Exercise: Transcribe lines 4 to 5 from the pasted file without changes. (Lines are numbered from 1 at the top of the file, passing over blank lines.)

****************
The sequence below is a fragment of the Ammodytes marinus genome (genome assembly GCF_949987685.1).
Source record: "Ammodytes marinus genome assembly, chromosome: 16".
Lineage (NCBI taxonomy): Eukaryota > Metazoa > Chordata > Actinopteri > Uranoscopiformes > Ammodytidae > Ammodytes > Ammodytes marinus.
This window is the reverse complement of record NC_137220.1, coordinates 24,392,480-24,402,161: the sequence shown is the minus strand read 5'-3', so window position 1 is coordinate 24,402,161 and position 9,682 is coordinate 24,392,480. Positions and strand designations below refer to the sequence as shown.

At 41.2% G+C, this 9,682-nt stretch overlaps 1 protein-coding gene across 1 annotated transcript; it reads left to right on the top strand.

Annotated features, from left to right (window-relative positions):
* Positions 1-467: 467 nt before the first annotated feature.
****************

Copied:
This window is the reverse complement of record NC_137220.1, coordinates 24,392,480-24,402,161: the sequence shown is the minus strand read 5'-3', so window position 1 is coordinate 24,402,161 and position 9,682 is coordinate 24,392,480. Positions and strand designations below refer to the sequence as shown.

At 41.2% G+C, this 9,682-nt stretch overlaps 1 protein-coding gene across 1 annotated transcript; it reads left to right on the top strand.